A lot of lead mines in the north Pennines and Lake District are situated away from the main places of inhabitation. It was therefore necessary to build a shelter near to the entrance of the mine to protect the miner and provide some where for him to store his tools etc. At the larger mines a blacksmith would have a smithy in the shop to sharpen drills etc and make brackets etc for use in the mine.




kilhope forge


The reconstructed forge in the shop at Killhope lead mining museum.

When the mine is to far from the miners houses for the miner to walk to and from walk on a daily basis a 2 storey building would be constructed. The lower floor would be for the smith and storage whilst the upper floor was used as living quarters for the miners during the week. Bunkbeds would be constructed and the miners would sleep multiple men to one bed. Due to the number of men housed in the building these buildings were not very hygenic and there are a number of reports on the unhygenic conditions there.


‘I should think it no hardship to have remained 24 hours in a mine, but I should be terrified at being ordered to be shut up a quarter of an hour in the bed-room of a lodging-shop’. 

From The Royal Commission on Employment of Children in Mines 1842.



 James Mitchell submitted a report on the conditions in mine shops.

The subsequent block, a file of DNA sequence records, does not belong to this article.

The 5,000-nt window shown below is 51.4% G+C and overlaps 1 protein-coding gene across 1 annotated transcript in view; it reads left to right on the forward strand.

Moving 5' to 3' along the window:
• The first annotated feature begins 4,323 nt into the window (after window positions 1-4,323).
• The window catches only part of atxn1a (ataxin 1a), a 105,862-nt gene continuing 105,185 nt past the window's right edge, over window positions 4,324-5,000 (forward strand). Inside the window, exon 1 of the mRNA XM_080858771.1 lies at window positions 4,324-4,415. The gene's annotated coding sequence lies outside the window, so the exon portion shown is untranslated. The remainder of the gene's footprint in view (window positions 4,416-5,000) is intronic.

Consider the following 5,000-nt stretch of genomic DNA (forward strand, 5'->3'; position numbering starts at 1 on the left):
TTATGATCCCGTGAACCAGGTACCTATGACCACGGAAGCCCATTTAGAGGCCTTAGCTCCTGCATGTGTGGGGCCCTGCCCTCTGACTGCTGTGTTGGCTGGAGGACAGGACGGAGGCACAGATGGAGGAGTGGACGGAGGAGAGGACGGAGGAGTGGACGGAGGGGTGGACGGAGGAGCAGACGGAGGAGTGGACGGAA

"The first one of them which I saw was about nine miles across the fell south from Stanhope. It was a plain building, constructed of sandstone, covered with a coarse slate, and all very substantial. There was no opening or window at either end, or at the back, or on the roof. On the front or south side was a door towards the west end, and two windows, one a little above the other. On entering the door it was seen that the lower part was one room, lighted by one of the windows, and had a great fire burning at the east end. By pacing the floor the length was ascertained to be about 18 feet, and the breadth about 15 feet. Along the one side, that next the window, was a meal table, extending the whole length of the room, and alongside of it was a form, and there were two other forms in the room. All along the other side on the wall were little cupboards, 48 in number, in four tiers above each other, six of the cupboards with the doors off, but most of the rest carefully locked with padlocks, and in which the several miners had deposited their wallets, with their provisions for five days. Throughout the room, more particularly at the end farthest from the fire, were hung, from hooks and nails in the joists, miners trousers and jackets, to be ready to be put on in case of the owners returning wet from their work.